Picking up a year after we left our favorite fish in “Finding Nemo,” and 13 years since the film itself, “Finding Dory” pales in comparison with its predecessor but packs more than enough laughs, spectacle and lessons learned to swim by without tarnishing Pixar’s track record.
Spinning the spotlight onto the dreamy Dory (voiced by Ellen DeGeneres) rather than worrier clownfish Marlin (Albert Brooks) allows for a certain degree of freshness in storytelling, but “Finding Dory” flounders once it’s begun its third act – the film never figures out when to wrap the story up. Directors Andrew Stanton and Angus MacLane have created a film that is perfect for a younger audience but, for anyone above the age of 12, may become mind-numbing by the time it gets to what feels like the movie’s fourth ending.
Dory, despite her short-term memory loss, has begun remembering her parents (Diane Keaton and Eugene Levy) to her delight and concern. Realizing she has a family out there who could be missing her spurs her into action, and she sets out to track them down with help from Nemo (Hayden Rolence). What follows is a location-hopping romp that ends with the characters and film spending the majority of their time in a nature sanctuary. Racing against the clock, Dory must find a way to find her family before she’s shipped away to a nature clinic in Cleveland.
If there’s one aspect of this Pixar world that hasn’t suffered with time, it’s the animation, particularly stunning when the artists work with the concept of space and the grandiosity of the ocean. Moments when Dory floats alone at the ocean floor are among the best Pixar has done, and those and the sweeping aerial shots as the lens eye cascades atop the ocean show a company at the top of its field. As in Pixar’s “Brave,” the artistry is so phenomenal and detailed – from the sunsets to the ripples the wind causes on the ocean waves – that it’s easy to forget that what you’re watching is animation.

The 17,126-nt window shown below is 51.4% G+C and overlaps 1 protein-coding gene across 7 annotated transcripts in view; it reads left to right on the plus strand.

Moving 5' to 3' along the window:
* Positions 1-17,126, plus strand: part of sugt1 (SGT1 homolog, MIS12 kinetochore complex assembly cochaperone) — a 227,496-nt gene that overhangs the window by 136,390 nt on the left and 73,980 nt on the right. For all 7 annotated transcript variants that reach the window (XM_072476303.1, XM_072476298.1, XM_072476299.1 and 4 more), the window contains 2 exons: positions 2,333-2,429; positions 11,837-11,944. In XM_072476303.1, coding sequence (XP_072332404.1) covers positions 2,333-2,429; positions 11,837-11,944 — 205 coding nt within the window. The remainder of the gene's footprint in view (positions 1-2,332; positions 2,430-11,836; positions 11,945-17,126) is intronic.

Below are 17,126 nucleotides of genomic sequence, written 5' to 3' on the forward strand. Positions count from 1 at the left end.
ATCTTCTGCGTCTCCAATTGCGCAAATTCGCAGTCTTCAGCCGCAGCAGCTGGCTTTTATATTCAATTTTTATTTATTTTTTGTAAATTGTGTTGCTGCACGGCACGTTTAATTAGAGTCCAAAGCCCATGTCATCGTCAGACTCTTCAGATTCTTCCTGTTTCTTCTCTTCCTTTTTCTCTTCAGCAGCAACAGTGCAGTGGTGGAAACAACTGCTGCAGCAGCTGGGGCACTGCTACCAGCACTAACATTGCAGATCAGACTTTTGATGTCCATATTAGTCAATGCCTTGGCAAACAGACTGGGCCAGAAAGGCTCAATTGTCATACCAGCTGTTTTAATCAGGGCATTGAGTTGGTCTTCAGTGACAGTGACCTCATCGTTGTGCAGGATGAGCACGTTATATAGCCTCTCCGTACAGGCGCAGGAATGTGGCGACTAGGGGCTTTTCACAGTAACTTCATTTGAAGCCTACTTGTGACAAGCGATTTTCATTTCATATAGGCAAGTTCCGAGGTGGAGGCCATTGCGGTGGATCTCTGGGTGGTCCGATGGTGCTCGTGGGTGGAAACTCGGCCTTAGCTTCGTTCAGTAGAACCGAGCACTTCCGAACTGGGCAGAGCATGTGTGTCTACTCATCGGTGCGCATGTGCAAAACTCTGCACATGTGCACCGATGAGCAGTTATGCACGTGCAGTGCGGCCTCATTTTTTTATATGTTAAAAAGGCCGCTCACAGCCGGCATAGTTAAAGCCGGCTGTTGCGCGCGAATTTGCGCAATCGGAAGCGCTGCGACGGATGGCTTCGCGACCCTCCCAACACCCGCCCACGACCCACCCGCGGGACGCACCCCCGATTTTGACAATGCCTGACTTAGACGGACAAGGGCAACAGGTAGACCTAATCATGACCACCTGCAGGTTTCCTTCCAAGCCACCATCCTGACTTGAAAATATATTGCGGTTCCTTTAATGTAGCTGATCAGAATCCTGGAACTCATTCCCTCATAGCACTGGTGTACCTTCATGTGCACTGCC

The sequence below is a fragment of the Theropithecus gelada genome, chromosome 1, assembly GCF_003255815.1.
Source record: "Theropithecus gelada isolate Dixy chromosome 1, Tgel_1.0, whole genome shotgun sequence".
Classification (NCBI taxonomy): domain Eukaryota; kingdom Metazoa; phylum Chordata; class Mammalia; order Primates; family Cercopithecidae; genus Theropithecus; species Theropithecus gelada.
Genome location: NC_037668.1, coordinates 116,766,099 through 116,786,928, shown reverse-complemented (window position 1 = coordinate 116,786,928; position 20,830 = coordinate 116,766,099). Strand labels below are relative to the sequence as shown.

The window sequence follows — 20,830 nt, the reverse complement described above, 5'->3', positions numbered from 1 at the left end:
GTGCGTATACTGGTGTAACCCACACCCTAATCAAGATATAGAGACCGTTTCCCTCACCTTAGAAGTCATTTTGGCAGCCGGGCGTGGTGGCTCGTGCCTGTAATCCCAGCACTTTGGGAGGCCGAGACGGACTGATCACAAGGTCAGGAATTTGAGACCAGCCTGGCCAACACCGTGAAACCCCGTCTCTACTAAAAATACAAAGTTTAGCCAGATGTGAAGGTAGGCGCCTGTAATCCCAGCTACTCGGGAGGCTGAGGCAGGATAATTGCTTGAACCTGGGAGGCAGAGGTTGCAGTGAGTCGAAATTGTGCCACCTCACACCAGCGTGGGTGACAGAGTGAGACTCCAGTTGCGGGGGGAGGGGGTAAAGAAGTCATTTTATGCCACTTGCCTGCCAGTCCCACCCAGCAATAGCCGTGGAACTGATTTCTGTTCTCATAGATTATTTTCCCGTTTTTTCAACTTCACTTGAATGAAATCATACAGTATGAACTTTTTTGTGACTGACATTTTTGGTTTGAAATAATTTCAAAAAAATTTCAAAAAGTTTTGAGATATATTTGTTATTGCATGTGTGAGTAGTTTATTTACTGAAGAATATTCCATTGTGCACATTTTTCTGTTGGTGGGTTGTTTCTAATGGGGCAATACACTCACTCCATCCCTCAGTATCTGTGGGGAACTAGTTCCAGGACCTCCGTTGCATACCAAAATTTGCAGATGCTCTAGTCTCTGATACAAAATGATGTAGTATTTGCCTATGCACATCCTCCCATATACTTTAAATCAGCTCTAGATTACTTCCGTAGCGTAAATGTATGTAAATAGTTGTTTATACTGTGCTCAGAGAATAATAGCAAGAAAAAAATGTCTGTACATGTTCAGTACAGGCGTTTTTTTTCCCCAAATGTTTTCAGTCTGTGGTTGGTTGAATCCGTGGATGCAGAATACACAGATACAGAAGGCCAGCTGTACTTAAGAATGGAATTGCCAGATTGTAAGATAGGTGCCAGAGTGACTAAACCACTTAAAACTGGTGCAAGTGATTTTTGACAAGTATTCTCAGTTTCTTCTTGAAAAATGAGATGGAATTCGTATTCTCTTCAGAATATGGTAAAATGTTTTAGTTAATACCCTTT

DeGeneres is still wonderful as Dory, giving her a warm optimism in the face of near constant struggles, while additions such as Ed O’Neill and Kaitlin Olson do hilarious work as two new friends. There’s plenty of jokes that land well, and the themes (accepting who you are no matter what obstacles life puts in your way; embracing your individualism) are wonderful, especially for a younger audience.
The main issue for the film lies in its structure – or, more specifically, the lack of one. Built upon a patchwork script, jumping from one set piece to another rather than following a cohesive storyline, “Finding Dory” feels like a film one stage away from completion. This feeling grows when we get to the multiple endings, watching one zany incident after another before we come to a solidly satisfying conclusion.
Pixar has created some of the most widely adored animated films in the genre’s history for more than 20 years, and what makes films such as “Toy Story,” “Wall-E” and “The Incredibles” apart is that they’re built on original and engaging storylines. Regardless of Dory’s popularity as a character, very little about “Finding Dory” justifies its existence when we could be hoping for another “Inside Out.” Hopeful, fun and joke-heavy, the film is certainly not a bad option for a weekend film with the kids, but also definitely not the best we’ve come to expect from Pixar. It’s what makes its newest ultimately such a letdown.